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European domination of Africa came in a more directly forceful manner than disease, relying heavily on firepower to subjugate the people and a rail system to transport precious minerals and gems from the deposits in Central Africa south. By relying on such brutal means the whites could dominate with only small numbers, forcing the Africans to perform the labor in malaria-infested places. This colonial system interrupted the traditions which had served the people of Africa so well, forcing them into population centers which were more hard-hit by outbreaks and eliminating their traditional farming methods. Contemporary Africa, it is argued, still suffers from the vicious colonial experience and now people are grievously affected by tropical diseases; some experts speculate that malaria has a greater impact on the well-being and economic development of Sub-Saharan Africa than AIDS.

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The success of this documentary relies heavily on Jared Diamond’s ability not only to explain his concepts but to be an affable host. Fortunately he excels at both, and the three segments breeze by almost too quickly. There’s a lot of discussion of ancient history which requires the use of actors dressing up in period costumes but these scenes are at least tasteful and match the narration well. There is very little reliance on CGI or other expensive computer graphics which, for me, is a blessing. There are also historical experts brought in to explain some things, either interpreting the Inca perspective or showing off how impressive Spanish steel really was. These add variety and prove to be enriching enough, mostly because the producers found engaging and colorful experts to have on camera. The only stylistic issue I can take with the documentary is the occasional nostalgic fit Diamond throws in when something has great personal meaning but little bearing on his arguments.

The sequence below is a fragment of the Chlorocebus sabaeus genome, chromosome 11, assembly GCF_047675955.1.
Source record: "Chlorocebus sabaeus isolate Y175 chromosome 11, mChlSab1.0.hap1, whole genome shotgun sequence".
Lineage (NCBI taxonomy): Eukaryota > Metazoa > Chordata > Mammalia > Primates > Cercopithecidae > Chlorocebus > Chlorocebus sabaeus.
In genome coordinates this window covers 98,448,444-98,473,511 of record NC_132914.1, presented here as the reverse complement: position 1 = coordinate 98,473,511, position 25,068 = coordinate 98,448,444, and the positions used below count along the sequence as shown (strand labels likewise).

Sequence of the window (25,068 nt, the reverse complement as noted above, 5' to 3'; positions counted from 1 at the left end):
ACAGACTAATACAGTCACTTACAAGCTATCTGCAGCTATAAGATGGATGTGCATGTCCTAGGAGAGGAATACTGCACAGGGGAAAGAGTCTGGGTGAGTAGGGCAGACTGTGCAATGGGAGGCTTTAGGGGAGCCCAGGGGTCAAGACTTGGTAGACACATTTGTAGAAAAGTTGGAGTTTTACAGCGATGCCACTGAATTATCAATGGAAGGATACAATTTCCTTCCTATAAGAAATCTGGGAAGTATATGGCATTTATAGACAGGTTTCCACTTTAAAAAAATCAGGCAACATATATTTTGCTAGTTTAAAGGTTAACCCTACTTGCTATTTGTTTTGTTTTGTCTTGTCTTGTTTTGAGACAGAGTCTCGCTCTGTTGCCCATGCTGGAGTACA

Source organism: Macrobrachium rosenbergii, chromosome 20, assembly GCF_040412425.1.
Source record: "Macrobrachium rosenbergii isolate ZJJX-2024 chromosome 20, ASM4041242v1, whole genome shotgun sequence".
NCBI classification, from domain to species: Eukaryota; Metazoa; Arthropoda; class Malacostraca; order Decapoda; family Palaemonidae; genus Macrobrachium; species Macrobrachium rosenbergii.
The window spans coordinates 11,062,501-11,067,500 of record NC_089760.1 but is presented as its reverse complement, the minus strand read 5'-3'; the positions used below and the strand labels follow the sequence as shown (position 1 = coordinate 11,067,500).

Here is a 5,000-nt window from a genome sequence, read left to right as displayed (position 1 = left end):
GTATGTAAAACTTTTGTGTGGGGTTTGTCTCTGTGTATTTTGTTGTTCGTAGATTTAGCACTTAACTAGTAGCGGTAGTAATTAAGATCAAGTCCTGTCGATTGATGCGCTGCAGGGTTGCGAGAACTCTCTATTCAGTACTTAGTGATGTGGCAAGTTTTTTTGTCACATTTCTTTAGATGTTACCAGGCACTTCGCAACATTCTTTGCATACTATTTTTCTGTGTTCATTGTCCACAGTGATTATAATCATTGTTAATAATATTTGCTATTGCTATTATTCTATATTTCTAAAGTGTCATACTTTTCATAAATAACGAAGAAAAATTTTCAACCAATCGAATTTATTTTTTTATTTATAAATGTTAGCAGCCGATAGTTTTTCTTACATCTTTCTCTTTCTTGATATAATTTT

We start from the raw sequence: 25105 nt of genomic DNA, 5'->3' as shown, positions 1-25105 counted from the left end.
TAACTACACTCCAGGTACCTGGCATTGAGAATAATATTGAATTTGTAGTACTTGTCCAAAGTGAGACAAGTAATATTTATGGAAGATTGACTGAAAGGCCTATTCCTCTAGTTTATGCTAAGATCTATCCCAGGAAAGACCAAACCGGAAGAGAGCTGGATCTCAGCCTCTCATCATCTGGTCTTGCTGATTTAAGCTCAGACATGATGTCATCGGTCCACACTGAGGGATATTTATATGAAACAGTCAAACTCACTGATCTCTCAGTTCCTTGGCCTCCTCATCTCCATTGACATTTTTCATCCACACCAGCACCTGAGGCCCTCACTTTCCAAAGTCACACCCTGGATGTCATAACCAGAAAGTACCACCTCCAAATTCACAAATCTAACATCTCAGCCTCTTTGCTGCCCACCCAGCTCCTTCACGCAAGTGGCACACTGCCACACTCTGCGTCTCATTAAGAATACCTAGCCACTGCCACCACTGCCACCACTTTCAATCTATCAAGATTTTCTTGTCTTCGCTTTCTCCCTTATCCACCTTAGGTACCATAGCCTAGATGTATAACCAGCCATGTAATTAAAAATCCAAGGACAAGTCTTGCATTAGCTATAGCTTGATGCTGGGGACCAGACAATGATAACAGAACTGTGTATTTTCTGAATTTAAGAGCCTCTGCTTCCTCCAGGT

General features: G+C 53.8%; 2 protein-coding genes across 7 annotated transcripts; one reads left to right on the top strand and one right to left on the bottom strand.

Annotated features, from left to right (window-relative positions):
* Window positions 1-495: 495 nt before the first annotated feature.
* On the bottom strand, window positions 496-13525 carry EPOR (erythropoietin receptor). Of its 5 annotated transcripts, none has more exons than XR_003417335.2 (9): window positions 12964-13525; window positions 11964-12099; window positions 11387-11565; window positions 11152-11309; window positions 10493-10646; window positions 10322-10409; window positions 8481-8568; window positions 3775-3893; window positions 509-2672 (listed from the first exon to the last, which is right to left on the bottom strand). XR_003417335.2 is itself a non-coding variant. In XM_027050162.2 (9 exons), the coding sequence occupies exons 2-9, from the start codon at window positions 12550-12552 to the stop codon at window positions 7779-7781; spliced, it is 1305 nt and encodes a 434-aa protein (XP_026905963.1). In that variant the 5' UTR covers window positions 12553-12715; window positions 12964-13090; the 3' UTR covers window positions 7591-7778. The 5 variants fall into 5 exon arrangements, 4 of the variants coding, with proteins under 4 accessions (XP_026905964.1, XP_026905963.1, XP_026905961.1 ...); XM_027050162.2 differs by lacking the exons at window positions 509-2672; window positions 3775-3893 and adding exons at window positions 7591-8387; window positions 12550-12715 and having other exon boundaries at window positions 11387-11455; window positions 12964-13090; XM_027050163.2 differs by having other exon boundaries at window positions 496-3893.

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The only real drawback is that the documentary doesn’t dig deep enough, but this is an understandable limitation. If you want more information you read the book, something I haven’t done. Still, there seemed to be some glaring omissions which probably could have been given some screen time, in particular the development of the Chinese in relationship to that of Europe. The most frustrating mystery which remains from watching only what was shown takes place in the third segment. Diamond presents a thriving civilization throughout central Africa who had developed agriculture and animal husbandry, but makes no effort to explain why these people were not as technologically advanced as the Europeans who eventually overran and took over. Scenes of happy African farmers waving to whites who are losing their cattle and watching their crops fail contrasted with the Belgian Congo really begs the question, why weren’t the people who had beaten malaria able to better resist domination? You can assume that guns had never made it to Africa and that this alone was responsible for the advantage, but Diamond never manages to make this explicit or even to address that aspect of what happened. Fortunately he does take the time to examine modern Africa and its complicated web of developmental problems with compassion and hope, two qualities which really guide the entire documentary from start to finish. The man is so invested in this project which has consumed half of his life that, despite its minor flaws, it’s really an engaging and informative joy to watch.

Guns, Germs and Steel was produced by National Geographic for television. It’s presented in a widescreen format with standard Dolby stereo sound. You can rent it from Netflix or watch it in chunks on Youtube; the first installment is embedded below.